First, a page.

North Georgia

Southeast Georgia

North Georgia

(Info provided by fisheries biologist Jeff Durniak and region fisheries staff)

*Updated Reservoir Information December 31*

North Georgia reservoirs are extremely high, muddy, and full of floating debris from tributaries that presents significant boating safety risks.  For example, all of the floating logs in the open water at Lanier’s Laurel Park megaramp this morning looked like the Allied fleet on D-Day (photo).  Several Lake Lanier recreation areas and boat ramps have been closed by the Corps.  Think twice before launching a boat right now on our major reservoirs, especially on their upper ends where mud and floating debris present navigation hazards.

boat ramp Lanier Laurel Park 12-30-15

Laurel Park Boat Ramp

boat ramp Lanier ClarksBr 12-30-15.jpg

Clarks Bridge Boat Ramp

boat ramp Lanier EastBank 12-30-15.JPG

East Bank

boat ramp Lanier Little River 12-30-15

Little River Boat Ramp

Lanier WestBank 12-30-15 resized

West Bank

More info:

Corps Operations:

(includes ramp closure list)


Southern Company (GA Power):

Helen Hooch Cam (river conditions):

I hope this updated reservoir information is helpful.  Be safe until we dry out and get past some of these flood control operations.

While the continued rainfall frustrates all of us north Georgia river and stream fans, there are still some fishing opportunities available on our lakes and ponds.  Here are several news briefs to help you if you’re off this week with the family, looking for somewhere to go.  Remember, safety first!

*End of Update*

North Georgia

(Info provided by fisheries biologist Jeff Durniak and region fisheries staff)

Toccoa- No Go – How high, you ask.   Have you seen this pic yet?

Chattooga’s Still High – Good daily Instagram status reports from Karl and Karen along the river:

and the gauge:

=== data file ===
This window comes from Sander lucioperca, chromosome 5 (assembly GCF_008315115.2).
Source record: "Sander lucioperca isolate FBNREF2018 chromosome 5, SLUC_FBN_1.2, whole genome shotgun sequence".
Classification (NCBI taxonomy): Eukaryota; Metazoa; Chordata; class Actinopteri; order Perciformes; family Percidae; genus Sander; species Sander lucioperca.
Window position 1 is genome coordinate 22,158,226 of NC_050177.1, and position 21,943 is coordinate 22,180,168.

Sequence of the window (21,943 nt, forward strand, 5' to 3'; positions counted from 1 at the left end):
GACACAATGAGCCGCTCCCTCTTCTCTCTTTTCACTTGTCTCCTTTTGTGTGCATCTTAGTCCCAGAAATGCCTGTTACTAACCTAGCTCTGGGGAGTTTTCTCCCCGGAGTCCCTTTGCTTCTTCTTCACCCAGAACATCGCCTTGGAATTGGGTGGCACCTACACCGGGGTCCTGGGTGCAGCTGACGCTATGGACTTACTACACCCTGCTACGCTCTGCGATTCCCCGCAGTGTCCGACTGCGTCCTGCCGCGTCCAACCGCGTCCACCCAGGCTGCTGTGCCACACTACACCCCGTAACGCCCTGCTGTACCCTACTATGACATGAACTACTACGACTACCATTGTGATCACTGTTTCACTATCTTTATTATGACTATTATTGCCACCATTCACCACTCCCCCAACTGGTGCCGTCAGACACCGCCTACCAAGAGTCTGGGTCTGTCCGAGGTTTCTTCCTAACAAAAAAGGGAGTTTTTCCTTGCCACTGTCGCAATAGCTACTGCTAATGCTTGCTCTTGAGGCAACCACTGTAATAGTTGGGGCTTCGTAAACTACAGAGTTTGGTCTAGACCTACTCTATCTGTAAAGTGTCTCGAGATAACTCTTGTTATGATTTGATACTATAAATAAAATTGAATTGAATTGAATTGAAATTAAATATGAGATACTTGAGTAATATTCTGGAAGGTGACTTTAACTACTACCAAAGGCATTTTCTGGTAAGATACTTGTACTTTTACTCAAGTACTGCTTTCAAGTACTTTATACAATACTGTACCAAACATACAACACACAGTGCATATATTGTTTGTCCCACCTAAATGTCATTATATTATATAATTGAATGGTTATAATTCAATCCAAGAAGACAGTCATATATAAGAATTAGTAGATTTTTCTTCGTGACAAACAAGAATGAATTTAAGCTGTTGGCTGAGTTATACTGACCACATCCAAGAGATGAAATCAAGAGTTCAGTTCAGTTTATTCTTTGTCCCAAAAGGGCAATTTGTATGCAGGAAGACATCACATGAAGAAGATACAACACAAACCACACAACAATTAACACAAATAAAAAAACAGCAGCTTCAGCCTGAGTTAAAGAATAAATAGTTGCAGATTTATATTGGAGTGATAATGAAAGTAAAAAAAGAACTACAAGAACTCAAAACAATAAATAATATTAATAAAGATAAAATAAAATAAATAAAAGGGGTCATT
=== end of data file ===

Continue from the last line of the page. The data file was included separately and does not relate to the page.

Dredger saw several bank anglers carefully fishing the Burrells Ford reach yesterday afternoon (12/27).  Thankfully, none of them were wading.  He took a look downriver at Highway 28 and decided to keep his waders, rod, and dry, breathing self in the car!

Chattooga BF hi water 12-27-15

Smith DH Usually Fishable –

Use the Hooch gauge in Helen as a Smith flow index or call the local fly shop:

Read Up to Prepare for Winter Stream Fishing –

Vogel LakeTrout –

Reservoirs and Small Lakes –
Remember that reservoir stripers and hybrids will stay shallow a lot longer on overcast days, and the warm water still has spots and largemouths active.  John B reported Charlie Elliott water temps at 63F and some luck (photo) on a pig&jig combo.  Size (23 inches) made up for numbers.


More reports:

Angler Intel Pays Off


I like this “new model” of sturgeon sampling.  Anglers call and report seeing sturgeon on the rivers, and then we just go out and get them!  Here is the latest one.

A trusted angler contact reported seeing two sturgeon on the Etowah at the end of the day, the week before Christmas.  We could not get there until the next morning, but we still shocked up two fish fitting thsturgeon etowah  37in shock Dec 2015 resized.jpge description given (pics attached).  One of them was exactly where the caller said it would be.  That fish was 37 inches and 9.5 lbs.  The other was much smaller at 25 inches and just under 2lbs.  The smaller fish was another tagged fish stocked this fall from the Go Fish Hatchery in Perry.

Many thanks to our anglers for this “intel” leading to successful sturgeon sampling!

WRD Fisheries Biologist John Damer


Huge Christmas Present! – LWCF – Good News:

Bottom line: try ponds and lakes while our rivers still rage.  Watch USGS stream gauges and call local tackle shops to see if and when our smaller mountain streams return to safe, fishable levels.  Once they recede, focus on the flood refuges to find schools of survivors.

Good luck as we all “wash” into the new year together.

Southeast Georgia

(Info provided by Fisheries biologist Bert Deener)

I would like to wish everyone a very Merry Christmas! The number of reports were still low again this week, but those who went did very well. Trout fishing is still on fire, and the jackfish have started biting. Just as predicted, the catfishing in the lower rivers was excellent. Full Moon is Christmas Day. To monitor all the Georgia river levels, visit the USGS website

Altamaha River – Connie at Jaycee Landing Bait and Tackle reported that the crappie fishing was good in the oxbows before the river started rising. Folks stopped fishing by mid-week because of the rise. Donna at Altamaha Park said that the crappie bite was awesome. Anglers were catching slabs on minnows and jigs, and creels were running between 25 and 30 keepers per boat. The bass bite was decent, and the catfish bite was hot. On Tuesday, a group of young anglers fishing from the dock at the park caught 3 big blue catfish, with the biggest pulling the scales down to 12 pounds. In the Darien area, the channel, blue, and white cats are tearing up shrimp and cut bait. The river level was 7.8 feet and rising (57 degrees) at the Baxley gage, and 7.9 feet and rising (61 degrees) at the Doctortown gage on December 22nd.